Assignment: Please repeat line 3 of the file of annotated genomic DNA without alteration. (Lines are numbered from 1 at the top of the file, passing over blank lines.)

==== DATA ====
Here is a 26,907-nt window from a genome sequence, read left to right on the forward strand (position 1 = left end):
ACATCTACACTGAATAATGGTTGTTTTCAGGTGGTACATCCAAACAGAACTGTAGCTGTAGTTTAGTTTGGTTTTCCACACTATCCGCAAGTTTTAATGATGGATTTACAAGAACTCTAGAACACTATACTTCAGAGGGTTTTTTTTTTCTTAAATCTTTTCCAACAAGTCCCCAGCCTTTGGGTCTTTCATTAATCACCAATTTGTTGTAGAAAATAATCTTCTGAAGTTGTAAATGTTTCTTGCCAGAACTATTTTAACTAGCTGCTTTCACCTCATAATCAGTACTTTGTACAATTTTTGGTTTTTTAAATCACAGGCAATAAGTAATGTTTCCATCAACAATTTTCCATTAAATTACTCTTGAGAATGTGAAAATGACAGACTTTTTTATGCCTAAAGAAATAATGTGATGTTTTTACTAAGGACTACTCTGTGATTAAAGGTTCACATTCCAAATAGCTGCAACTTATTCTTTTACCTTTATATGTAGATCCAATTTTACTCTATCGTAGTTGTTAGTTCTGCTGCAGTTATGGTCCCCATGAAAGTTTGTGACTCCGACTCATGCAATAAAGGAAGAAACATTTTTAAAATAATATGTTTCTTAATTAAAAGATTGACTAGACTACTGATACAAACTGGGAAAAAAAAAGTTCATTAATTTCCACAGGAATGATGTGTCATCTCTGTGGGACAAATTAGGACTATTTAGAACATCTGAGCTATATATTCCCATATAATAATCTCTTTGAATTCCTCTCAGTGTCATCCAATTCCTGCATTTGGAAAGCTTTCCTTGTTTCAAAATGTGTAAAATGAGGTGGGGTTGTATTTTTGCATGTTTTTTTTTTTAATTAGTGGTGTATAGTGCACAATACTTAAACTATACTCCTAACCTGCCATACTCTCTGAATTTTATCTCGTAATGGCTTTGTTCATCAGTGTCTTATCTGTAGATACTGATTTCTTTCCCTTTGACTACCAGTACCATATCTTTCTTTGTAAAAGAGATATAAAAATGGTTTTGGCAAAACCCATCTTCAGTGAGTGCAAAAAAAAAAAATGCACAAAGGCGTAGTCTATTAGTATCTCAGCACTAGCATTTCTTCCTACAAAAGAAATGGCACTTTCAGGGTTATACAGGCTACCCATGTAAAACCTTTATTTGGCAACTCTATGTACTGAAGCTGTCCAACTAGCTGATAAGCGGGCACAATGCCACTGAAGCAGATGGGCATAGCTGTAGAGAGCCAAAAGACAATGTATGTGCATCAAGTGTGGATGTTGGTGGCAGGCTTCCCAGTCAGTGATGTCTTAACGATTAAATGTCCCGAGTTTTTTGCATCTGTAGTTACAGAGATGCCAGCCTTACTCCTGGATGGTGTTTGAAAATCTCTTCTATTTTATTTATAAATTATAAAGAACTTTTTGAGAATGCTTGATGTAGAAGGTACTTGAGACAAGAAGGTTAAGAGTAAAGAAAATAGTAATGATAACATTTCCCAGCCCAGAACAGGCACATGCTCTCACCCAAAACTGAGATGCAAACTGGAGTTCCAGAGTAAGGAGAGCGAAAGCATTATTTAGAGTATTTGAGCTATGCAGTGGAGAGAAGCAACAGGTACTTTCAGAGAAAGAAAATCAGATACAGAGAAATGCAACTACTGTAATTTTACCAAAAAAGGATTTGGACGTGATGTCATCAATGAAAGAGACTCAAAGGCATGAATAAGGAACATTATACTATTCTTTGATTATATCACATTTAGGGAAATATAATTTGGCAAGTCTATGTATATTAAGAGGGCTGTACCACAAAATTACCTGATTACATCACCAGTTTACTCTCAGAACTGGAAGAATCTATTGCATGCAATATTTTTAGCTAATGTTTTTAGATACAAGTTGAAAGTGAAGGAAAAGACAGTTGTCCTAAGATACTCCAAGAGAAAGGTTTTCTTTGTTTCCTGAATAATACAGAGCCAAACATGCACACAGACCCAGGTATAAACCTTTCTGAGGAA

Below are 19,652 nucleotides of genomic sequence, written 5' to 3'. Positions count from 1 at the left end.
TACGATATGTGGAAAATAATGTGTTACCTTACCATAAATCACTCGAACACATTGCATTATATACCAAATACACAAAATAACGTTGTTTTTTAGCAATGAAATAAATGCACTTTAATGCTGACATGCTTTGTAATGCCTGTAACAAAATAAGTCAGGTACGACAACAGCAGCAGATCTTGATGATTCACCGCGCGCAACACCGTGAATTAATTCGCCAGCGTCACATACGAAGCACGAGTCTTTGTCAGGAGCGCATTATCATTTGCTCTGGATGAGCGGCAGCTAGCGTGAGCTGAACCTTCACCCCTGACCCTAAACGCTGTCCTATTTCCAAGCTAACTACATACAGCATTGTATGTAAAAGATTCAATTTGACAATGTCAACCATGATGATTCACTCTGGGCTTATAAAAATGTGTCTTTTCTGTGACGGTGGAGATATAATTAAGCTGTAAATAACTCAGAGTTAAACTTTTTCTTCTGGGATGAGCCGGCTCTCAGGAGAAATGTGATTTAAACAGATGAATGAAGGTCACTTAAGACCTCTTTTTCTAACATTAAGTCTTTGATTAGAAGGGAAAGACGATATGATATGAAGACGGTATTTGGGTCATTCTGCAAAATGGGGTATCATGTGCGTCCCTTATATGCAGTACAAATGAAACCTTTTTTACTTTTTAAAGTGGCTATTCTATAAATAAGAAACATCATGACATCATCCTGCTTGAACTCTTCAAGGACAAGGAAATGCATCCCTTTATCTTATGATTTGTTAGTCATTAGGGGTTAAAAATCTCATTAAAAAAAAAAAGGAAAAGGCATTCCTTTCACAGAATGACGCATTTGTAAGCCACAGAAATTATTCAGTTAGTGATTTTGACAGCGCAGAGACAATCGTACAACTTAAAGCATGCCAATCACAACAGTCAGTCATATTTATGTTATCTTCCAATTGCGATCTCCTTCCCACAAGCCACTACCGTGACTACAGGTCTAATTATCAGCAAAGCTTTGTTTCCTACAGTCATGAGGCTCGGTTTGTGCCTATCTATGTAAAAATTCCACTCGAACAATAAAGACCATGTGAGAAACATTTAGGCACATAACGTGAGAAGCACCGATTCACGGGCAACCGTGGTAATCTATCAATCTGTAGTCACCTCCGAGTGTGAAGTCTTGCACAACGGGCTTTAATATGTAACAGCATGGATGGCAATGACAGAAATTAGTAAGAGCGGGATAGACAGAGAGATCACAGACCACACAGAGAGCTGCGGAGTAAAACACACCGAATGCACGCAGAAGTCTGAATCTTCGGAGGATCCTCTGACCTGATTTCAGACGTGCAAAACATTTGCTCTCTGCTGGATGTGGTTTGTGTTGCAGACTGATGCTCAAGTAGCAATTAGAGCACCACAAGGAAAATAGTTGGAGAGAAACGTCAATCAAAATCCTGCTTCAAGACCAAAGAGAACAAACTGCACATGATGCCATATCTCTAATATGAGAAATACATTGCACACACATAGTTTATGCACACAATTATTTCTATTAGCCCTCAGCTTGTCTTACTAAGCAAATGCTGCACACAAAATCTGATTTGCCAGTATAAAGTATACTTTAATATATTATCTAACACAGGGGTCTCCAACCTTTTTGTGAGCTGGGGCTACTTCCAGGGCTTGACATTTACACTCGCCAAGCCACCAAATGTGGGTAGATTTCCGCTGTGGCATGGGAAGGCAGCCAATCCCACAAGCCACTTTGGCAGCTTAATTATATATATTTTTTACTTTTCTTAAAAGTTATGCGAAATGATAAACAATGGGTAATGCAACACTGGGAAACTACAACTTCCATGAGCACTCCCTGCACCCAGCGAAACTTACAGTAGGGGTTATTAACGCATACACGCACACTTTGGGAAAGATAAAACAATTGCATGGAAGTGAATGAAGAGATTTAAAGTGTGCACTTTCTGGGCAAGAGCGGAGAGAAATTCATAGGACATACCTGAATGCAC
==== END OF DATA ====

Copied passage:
Below are 19,652 nucleotides of genomic sequence, written 5' to 3'. Positions count from 1 at the left end.